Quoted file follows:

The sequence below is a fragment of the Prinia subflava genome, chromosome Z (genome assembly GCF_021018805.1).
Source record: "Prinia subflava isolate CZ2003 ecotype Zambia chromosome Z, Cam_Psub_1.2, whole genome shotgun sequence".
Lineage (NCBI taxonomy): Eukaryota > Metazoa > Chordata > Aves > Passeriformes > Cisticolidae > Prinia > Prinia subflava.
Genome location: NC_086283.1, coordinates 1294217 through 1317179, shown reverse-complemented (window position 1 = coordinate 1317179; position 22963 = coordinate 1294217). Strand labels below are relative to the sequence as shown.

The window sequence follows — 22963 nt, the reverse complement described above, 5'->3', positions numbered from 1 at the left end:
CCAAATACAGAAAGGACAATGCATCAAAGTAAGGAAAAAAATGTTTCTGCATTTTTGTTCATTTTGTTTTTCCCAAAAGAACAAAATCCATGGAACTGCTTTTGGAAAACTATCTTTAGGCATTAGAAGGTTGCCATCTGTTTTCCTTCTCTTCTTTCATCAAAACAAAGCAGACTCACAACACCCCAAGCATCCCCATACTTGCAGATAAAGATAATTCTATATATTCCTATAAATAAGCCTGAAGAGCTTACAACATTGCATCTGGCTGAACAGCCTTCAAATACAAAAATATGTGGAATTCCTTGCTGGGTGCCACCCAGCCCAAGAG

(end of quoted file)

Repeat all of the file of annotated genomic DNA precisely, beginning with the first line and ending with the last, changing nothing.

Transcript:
The sequence below is a fragment of the Prinia subflava genome, chromosome Z (genome assembly GCF_021018805.1).
Source record: "Prinia subflava isolate CZ2003 ecotype Zambia chromosome Z, Cam_Psub_1.2, whole genome shotgun sequence".
Lineage (NCBI taxonomy): Eukaryota > Metazoa > Chordata > Aves > Passeriformes > Cisticolidae > Prinia > Prinia subflava.
Genome location: NC_086283.1, coordinates 1294217 through 1317179, shown reverse-complemented (window position 1 = coordinate 1317179; position 22963 = coordinate 1294217). Strand labels below are relative to the sequence as shown.

The window sequence follows — 22963 nt, the reverse complement described above, 5'->3', positions numbered from 1 at the left end:
CCAAATACAGAAAGGACAATGCATCAAAGTAAGGAAAAAAATGTTTCTGCATTTTTGTTCATTTTGTTTTTCCCAAAAGAACAAAATCCATGGAACTGCTTTTGGAAAACTATCTTTAGGCATTAGAAGGTTGCCATCTGTTTTCCTTCTCTTCTTTCATCAAAACAAAGCAGACTCACAACACCCCAAGCATCCCCATACTTGCAGATAAAGATAATTCTATATATTCCTATAAATAAGCCTGAAGAGCTTACAACATTGCATCTGGCTGAACAGCCTTCAAATACAAAAATATGTGGAATTCCTTGCTGGGTGCCACCCAGCCCAAGAG